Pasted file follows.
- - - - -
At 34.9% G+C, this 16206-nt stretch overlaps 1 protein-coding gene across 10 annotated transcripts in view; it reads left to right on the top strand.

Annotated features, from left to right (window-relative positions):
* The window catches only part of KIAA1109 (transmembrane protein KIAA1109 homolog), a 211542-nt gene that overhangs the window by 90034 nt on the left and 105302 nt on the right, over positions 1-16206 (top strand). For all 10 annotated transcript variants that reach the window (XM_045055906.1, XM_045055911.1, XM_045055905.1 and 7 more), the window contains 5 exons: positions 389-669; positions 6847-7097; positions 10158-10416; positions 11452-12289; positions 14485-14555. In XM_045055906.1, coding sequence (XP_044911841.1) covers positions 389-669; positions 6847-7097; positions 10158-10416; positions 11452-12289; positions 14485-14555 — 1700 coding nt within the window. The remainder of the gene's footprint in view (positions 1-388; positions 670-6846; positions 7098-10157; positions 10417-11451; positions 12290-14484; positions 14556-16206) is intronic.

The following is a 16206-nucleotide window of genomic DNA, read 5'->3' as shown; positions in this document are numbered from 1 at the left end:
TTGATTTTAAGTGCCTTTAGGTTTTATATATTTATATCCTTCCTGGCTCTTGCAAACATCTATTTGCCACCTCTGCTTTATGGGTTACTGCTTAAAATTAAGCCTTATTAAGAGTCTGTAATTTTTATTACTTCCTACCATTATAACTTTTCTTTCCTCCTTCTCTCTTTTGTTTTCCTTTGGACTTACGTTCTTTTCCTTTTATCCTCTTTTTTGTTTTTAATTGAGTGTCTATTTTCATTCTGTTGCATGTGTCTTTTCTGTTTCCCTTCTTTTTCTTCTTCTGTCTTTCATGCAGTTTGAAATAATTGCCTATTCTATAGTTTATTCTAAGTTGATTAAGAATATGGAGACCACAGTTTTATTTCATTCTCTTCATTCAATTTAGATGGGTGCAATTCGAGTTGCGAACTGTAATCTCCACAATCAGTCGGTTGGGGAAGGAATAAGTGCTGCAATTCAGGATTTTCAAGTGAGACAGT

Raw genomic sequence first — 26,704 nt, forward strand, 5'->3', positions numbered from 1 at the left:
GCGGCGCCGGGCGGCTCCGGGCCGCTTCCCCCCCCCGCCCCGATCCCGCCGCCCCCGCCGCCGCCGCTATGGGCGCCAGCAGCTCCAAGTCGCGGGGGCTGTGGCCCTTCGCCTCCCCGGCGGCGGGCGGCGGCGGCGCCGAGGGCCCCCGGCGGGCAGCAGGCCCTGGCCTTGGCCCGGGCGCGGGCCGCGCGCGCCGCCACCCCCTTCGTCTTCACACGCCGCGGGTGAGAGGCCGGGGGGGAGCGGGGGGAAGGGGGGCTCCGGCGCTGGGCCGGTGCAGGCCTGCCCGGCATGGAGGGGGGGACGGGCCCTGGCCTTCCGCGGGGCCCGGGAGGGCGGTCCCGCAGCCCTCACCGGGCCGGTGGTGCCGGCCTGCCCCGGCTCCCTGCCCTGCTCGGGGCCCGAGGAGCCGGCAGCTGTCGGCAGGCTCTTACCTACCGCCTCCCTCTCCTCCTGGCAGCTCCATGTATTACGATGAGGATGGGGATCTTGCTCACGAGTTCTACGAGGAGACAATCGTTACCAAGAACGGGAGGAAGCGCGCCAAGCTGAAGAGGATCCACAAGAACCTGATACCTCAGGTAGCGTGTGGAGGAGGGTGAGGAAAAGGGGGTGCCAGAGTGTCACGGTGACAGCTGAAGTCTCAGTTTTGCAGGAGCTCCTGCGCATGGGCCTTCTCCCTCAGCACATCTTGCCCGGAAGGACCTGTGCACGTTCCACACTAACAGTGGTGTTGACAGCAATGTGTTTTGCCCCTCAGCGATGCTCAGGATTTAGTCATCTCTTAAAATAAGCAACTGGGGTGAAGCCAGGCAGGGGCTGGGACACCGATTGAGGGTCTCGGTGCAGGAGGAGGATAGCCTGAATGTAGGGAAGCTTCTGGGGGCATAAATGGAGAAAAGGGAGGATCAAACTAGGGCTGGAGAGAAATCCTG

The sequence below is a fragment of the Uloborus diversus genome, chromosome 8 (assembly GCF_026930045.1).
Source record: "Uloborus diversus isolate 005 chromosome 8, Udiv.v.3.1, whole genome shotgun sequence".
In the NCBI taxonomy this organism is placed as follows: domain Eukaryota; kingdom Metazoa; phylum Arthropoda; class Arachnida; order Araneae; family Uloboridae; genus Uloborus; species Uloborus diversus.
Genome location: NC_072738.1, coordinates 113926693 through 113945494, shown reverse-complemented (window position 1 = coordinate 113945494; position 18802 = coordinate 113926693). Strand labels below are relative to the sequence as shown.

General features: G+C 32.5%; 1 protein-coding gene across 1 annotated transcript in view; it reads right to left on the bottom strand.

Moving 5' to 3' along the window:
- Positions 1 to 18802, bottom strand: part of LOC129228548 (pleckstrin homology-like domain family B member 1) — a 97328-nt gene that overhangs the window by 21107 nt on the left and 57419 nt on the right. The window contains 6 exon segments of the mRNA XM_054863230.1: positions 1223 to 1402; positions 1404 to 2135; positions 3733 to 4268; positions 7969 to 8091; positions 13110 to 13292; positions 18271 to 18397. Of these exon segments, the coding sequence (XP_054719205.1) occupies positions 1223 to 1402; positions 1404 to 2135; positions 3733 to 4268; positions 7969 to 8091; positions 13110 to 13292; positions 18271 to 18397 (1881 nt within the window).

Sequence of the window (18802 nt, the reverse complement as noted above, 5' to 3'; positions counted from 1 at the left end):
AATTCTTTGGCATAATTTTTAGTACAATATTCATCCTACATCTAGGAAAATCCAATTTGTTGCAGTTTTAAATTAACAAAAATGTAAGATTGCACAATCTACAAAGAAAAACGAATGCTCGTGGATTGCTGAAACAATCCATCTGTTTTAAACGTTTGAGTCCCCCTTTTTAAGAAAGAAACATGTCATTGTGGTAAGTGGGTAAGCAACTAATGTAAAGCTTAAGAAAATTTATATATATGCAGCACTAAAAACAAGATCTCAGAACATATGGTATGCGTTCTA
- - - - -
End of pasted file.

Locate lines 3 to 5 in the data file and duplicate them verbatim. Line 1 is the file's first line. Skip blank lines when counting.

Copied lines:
* The window catches only part of KIAA1109 (transmembrane protein KIAA1109 homolog), a 211542-nt gene that overhangs the window by 90034 nt on the left and 105302 nt on the right, over positions 1-16206 (top strand). For all 10 annotated transcript variants that reach the window (XM_045055906.1, XM_045055911.1, XM_045055905.1 and 7 more), the window contains 5 exons: positions 389-669; positions 6847-7097; positions 10158-10416; positions 11452-12289; positions 14485-14555. In XM_045055906.1, coding sequence (XP_044911841.1) covers positions 389-669; positions 6847-7097; positions 10158-10416; positions 11452-12289; positions 14485-14555 — 1700 coding nt within the window. The remainder of the gene's footprint in view (positions 1-388; positions 670-6846; positions 7098-10157; positions 10417-11451; positions 12290-14484; positions 14556-16206) is intronic.

The following is a 16206-nucleotide window of genomic DNA, read 5'->3' as shown; positions in this document are numbered from 1 at the left end:
TTGATTTTAAGTGCCTTTAGGTTTTATATATTTATATCCTTCCTGGCTCTTGCAAACATCTATTTGCCACCTCTGCTTTATGGGTTACTGCTTAAAATTAAGCCTTATTAAGAGTCTGTAATTTTTATTACTTCCTACCATTATAACTTTTCTTTCCTCCTTCTCTCTTTTGTTTTCCTTTGGACTTACGTTCTTTTCCTTTTATCCTCTTTTTTGTTTTTAATTGAGTGTCTATTTTCATTCTGTTGCATGTGTCTTTTCTGTTTCCCTTCTTTTTCTTCTTCTGTCTTTCATGCAGTTTGAAATAATTGCCTATTCTATAGTTTATTCTAAGTTGATTAAGAATATGGAGACCACAGTTTTATTTCATTCTCTTCATTCAATTTAGATGGGTGCAATTCGAGTTGCGAACTGTAATCTCCACAATCAGTCGGTTGGGGAAGGAATAAGTGCTGCAATTCAGGATTTTCAAGTGAGACAGT